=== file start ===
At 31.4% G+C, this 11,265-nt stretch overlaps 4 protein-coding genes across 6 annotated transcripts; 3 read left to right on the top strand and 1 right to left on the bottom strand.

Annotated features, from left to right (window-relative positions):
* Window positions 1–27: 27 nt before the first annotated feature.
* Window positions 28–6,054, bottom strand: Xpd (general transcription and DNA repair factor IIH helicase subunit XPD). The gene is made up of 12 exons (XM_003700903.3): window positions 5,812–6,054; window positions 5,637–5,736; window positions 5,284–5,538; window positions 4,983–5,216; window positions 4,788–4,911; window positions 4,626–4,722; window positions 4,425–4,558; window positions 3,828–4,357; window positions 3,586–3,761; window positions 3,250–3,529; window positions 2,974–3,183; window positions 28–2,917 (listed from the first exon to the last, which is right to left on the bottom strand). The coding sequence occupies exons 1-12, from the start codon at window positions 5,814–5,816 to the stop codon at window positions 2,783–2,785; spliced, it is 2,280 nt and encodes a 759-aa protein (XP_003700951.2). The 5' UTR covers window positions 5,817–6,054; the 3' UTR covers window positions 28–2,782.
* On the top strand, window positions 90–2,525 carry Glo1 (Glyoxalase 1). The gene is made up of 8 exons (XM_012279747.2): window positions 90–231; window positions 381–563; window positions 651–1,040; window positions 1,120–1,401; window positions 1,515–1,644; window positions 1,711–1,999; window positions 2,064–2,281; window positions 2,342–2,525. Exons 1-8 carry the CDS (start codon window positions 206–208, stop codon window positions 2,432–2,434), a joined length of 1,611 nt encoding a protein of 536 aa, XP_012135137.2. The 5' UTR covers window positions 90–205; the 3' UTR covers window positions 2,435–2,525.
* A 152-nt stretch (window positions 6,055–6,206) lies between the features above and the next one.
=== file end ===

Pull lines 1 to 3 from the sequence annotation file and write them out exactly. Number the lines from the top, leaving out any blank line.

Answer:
At 31.4% G+C, this 11,265-nt stretch overlaps 4 protein-coding genes across 6 annotated transcripts; 3 read left to right on the top strand and 1 right to left on the bottom strand.

Annotated features, from left to right (window-relative positions):
* Window positions 1–27: 27 nt before the first annotated feature.